Federal delay of identity theft rules wins praise from independent Rx lobby
ALEXANDRIA, Va. The independent pharmacy lobby is hailing a decision by the Federal Trade Commission to freeze temporarily a new rule that would require retail pharmacies and other healthcare providers to step up point-of-sale identity theft protections.
The FTC announced Friday it would delay enforcement of the so-called “Red Flags Rule,” which was originally scheduled to take effect today, until Dec. 31, 2010. The delay follows a move in Congress to narrow the scope of the regulation.
The new regulation is designed to protect consumers from identity theft, but the National Community Pharmacists Association has argued that it is too broadly written and would hamper the operation of retail drug stores with new red tape.
NCPA EVP and CEO Bruce Roberts praised the agency’s decision. “We commend the FTC and its chairman Jon Leibowitz for taking this action,” Roberts said Friday. “This well-intentioned regulation is targeted at creditors and financial institutions, requiring them to have identity theft detection procedures in place.”
Unfortunately, as it stands today, the mandates also would apply to community pharmacies and other small healthcare providers, creating a significant administrative burden for entities that aren’t primarily in the lending business.
“Specifically, community pharmacies that regularly extend credit to customers through patient charge accounts-sometimes known as house accounts-would be covered by the rule,” Roberts continued. “The FTC’s moratorium on enforcement gives Congress additional time to approve an exemption for community pharmacies and others.”
The delay marks a victory for the group, which has been urging Congress to enact a pharmacy exemption. While the House of Representatives approved such a measure, the U.S. Senate has not taken it up. Most recently, Sens. Mark Begich, D-Alaska, and John Thune, R-S.D., introduced S. 3416 to provide a small business exemption. “NCPA will continue working with these and other members of Congress in an effort to exempt community pharmacies from these requirements,” noted the group, which represents more than 22,700 independent pharmacies.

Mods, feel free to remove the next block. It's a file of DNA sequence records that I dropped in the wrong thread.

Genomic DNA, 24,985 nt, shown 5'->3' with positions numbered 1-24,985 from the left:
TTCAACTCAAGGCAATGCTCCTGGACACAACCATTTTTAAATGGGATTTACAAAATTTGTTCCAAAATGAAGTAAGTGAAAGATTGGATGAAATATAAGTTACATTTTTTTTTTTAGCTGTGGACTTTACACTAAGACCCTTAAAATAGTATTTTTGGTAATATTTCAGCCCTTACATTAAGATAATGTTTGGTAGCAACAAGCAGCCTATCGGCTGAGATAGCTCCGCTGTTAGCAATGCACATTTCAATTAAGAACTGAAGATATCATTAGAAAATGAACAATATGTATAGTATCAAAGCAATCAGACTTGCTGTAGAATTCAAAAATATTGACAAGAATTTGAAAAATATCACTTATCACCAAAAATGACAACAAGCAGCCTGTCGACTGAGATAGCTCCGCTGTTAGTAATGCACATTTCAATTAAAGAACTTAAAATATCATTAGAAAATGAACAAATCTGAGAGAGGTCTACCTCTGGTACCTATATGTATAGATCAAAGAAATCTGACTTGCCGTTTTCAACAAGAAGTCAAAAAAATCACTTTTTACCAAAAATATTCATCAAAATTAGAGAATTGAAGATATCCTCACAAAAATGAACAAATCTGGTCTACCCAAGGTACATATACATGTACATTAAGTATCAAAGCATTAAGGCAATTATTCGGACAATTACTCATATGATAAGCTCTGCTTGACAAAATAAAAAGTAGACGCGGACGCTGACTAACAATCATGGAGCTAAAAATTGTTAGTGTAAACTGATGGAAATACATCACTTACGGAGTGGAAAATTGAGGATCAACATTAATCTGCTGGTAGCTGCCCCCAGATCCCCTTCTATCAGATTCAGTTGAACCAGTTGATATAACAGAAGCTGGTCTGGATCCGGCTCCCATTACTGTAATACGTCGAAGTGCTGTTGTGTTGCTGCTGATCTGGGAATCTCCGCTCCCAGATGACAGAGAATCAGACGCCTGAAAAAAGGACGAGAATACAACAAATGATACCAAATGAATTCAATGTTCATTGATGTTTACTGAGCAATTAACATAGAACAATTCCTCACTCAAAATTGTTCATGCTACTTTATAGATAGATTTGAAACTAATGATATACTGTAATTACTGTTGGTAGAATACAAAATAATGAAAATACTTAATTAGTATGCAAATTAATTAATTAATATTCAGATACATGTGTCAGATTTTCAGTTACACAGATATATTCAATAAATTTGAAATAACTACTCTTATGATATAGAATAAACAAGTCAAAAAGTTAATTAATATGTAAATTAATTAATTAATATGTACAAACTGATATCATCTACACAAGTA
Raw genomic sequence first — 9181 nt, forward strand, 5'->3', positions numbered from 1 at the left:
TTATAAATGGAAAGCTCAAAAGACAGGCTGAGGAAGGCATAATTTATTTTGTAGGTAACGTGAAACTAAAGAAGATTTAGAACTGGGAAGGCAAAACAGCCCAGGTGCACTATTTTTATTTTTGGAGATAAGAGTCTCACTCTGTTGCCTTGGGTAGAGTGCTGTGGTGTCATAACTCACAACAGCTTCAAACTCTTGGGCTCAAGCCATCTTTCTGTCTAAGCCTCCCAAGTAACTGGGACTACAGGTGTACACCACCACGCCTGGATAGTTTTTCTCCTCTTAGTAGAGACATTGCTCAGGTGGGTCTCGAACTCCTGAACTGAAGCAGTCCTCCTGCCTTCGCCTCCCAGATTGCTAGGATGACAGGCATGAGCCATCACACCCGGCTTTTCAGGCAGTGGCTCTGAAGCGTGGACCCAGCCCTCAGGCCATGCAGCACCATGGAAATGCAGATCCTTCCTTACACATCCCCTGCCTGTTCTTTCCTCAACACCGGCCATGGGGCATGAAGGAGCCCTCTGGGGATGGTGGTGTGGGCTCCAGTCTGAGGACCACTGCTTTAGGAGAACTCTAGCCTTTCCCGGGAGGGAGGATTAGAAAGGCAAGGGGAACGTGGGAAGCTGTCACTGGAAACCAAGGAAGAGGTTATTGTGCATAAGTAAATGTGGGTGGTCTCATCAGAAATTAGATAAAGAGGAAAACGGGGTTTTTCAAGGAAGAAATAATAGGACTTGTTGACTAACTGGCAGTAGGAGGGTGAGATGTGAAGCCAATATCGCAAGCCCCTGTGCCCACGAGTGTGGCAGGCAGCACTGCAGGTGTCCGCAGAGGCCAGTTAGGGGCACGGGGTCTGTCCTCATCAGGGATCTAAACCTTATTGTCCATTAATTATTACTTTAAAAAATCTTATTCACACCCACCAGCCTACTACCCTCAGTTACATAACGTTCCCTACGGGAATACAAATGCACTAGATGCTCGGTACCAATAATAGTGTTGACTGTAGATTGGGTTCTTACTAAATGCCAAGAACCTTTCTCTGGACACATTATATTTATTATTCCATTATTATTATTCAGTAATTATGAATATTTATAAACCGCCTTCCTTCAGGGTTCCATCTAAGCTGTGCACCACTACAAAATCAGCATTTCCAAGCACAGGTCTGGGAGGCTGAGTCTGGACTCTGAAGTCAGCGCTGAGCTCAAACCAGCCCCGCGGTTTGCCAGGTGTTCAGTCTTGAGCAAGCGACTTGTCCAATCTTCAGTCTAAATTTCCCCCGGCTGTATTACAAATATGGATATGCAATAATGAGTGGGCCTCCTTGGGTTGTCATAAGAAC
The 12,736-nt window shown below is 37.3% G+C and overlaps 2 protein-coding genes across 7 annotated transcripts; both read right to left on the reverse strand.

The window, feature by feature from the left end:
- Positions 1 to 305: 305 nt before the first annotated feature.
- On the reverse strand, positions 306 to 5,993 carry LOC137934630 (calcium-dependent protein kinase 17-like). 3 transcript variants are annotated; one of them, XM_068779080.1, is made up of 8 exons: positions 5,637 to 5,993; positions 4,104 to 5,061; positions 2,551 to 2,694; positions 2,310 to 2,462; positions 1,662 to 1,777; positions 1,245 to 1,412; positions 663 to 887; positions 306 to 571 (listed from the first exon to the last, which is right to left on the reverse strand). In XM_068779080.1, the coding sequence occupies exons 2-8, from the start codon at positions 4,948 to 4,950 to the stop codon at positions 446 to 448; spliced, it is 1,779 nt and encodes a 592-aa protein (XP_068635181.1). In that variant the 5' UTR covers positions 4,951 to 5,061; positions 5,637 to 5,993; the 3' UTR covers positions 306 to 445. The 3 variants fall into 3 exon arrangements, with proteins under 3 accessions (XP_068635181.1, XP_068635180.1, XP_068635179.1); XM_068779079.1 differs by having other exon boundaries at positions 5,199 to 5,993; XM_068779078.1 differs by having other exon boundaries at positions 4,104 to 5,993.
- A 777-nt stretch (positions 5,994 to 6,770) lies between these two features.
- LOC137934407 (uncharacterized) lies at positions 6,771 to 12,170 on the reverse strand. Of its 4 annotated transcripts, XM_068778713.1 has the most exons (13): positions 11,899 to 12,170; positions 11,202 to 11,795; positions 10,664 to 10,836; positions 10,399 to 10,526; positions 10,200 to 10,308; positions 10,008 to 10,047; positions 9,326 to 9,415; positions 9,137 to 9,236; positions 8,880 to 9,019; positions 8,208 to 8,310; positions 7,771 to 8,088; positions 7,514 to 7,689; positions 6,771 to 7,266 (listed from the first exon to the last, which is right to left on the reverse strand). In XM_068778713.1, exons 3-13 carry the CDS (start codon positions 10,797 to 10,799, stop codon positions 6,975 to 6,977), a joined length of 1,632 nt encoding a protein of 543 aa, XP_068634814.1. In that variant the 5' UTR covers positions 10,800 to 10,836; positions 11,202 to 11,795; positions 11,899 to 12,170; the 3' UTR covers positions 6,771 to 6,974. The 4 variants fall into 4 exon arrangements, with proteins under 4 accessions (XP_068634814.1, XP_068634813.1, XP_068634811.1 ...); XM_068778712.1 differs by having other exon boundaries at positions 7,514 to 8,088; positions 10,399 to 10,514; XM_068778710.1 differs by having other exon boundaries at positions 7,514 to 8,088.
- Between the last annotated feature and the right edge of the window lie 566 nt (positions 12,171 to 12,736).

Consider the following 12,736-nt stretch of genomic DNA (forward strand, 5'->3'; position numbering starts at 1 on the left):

Study: Military service members with PTSD may be at risk of developing diabetes
NEW YORK Military service members that experience post-traumatic stress disorder are at risk of developing diabetes, according to a study published in the May 18 edition of Diabetes Care.
PTSD is an anxiety disorder that may develop in those exposed to frightening events. People that suffer from PTSD may experience such issues as exhibiting violent behavior, insomnia or lack of emotion.
In the journal Diabetes Care, lead author Edward Boyko and colleagues examined more than 44,754 service members who did not have diabetes when they initially were enrolled in the Dept. of Defense’s Millennium Cohort Study. Three years later, 376 study participants, reported they had been newly diagnosed with diabetes. The researchers factored out age, gender, body weight, race, and other variables that might increase the risk of diabetes (as well as military service characteristics and other mental health conditions), only PTSD symptoms remained associated with an increased risk of diabetes. The risk of diabetes was more than twofold higher in the presence of PTSD symptoms.
The findings, however, don’t explain why there may be a link between PTSD and diabetes, the researchers said. Boyko and colleagues also noted that their study had several limitations, including self-reported conditions by the participants, rather than medically confirmed ones.
CVS/pharmacy’s Pack Your Bag program heads to New Hampshire
MANCHESTER, N.H. CVS/pharmacy and the National Council on Aging are bringing the Pack Your Bag medication consultation program to pharmacy patients in Manchester, N.H., which includes a presentation by a pharmacist on improving health through medication compliance and advice on how to save money on medications.
The program, held May 26, encourages seniors to pack a bag with their medications, including prescription drugs, OTC medications and dietary supplements for a review in one-on-one consultations with a local CVS pharmacist. This event is just one of hundreds of similar Pack Your Bag events that are taking place across the country.
According to CVS, 8-out-of-10 Americans have at least one chronic health problem, such as high blood pressure or diabetes. Fifty percent of seniors take an average of eight or more prescriptions regularly. With increased use of medications, both prescription and OTC treatments, comes increased risk of adverse drug interactions and increased costs.
In the more than 5,000 Pack Your Bag consultations since the program’s inception two years ago, CVS pharmacies have found:
- 7% of seniors were taking expired medications
- 15% were not taking medications as prescribed
- 10% were at risk for potential drug interactions
- 16% had the opportunity to switch to money-saving generics.
“We recognize that many seniors in New Hampshire are struggling to make ends meet and to pay for necessary health care,” stated Nicole Harrington, pharmacy supervisor for CVS/pharmacy. “By speaking with a pharmacist about their entire medication regimen, seniors can identify cost-saving alternatives as well as any potential drug interactions.”